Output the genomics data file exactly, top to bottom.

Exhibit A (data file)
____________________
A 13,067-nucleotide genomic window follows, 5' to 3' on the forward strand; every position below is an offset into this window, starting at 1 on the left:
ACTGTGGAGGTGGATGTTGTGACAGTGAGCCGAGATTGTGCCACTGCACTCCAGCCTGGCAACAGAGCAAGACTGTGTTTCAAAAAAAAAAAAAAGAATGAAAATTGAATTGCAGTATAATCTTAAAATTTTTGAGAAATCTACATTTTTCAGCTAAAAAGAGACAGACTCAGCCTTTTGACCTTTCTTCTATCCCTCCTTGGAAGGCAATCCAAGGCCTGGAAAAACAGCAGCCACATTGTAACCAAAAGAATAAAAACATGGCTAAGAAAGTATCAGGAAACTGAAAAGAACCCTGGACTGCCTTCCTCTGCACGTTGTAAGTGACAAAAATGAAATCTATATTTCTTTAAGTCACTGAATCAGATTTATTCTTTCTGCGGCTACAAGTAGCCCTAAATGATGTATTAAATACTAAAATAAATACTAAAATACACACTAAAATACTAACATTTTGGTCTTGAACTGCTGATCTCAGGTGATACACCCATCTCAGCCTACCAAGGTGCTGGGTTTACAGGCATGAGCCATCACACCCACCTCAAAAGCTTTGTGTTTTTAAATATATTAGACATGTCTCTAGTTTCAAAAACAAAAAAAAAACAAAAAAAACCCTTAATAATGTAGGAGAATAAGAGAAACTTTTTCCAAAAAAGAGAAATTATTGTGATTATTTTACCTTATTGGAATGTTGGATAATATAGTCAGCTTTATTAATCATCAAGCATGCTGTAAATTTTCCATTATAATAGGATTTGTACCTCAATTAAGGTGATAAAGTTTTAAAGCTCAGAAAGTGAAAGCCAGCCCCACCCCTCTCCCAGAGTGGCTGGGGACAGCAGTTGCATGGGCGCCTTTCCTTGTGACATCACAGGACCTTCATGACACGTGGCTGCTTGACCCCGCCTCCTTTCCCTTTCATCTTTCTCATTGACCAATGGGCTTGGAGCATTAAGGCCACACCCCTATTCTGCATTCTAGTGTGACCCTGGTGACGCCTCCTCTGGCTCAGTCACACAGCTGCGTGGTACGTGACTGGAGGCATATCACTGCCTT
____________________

A 13,067-nucleotide genomic window follows, 5' to 3' on the forward strand; every position below is an offset into this window, starting at 1 on the left:
ACTGTGGAGGTGGATGTTGTGACAGTGAGCCGAGATTGTGCCACTGCACTCCAGCCTGGCAACAGAGCAAGACTGTGTTTCAAAAAAAAAAAAAAGAATGAAAATTGAATTGCAGTATAATCTTAAAATTTTTGAGAAATCTACATTTTTCAGCTAAAAAGAGACAGACTCAGCCTTTTGACCTTTCTTCTATCCCTCCTTGGAAGGCAATCCAAGGCCTGGAAAAACAGCAGCCACATTGTAACCAAAAGAATAAAAACATGGCTAAGAAAGTATCAGGAAACTGAAAAGAACCCTGGACTGCCTTCCTCTGCACGTTGTAAGTGACAAAAATGAAATCTATATTTCTTTAAGTCACTGAATCAGATTTATTCTTTCTGCGGCTACAAGTAGCCCTAAATGATGTATTAAATACTAAAATAAATACTAAAATACACACTAAAATACTAACATTTTGGTCTTGAACTGCTGATCTCAGGTGATACACCCATCTCAGCCTACCAAGGTGCTGGGTTTACAGGCATGAGCCATCACACCCACCTCAAAAGCTTTGTGTTTTTAAATATATTAGACATGTCTCTAGTTTCAAAAACAAAAAAAAAACAAAAAAAACCCTTAATAATGTAGGAGAATAAGAGAAACTTTTTCCAAAAAAGAGAAATTATTGTGATTATTTTACCTTATTGGAATGTTGGATAATATAGTCAGCTTTATTAATCATCAAGCATGCTGTAAATTTTCCATTATAATAGGATTTGTACCTCAATTAAGGTGATAAAGTTTTAAAGCTCAGAAAGTGAAAGCCAGCCCCACCCCTCTCCCAGAGTGGCTGGGGACAGCAGTTGCATGGGCGCCTTTCCTTGTGACATCACAGGACCTTCATGACACGTGGCTGCTTGACCCCGCCTCCTTTCCCTTTCATCTTTCTCATTGACCAATGGGCTTGGAGCATTAAGGCCACACCCCTATTCTGCATTCTAGTGTGACCCTGGTGACGCCTCCTCTGGCTCAGTCACACAGCTGCGTGGTACGTGACTGGAGGCATATCACTGCCTT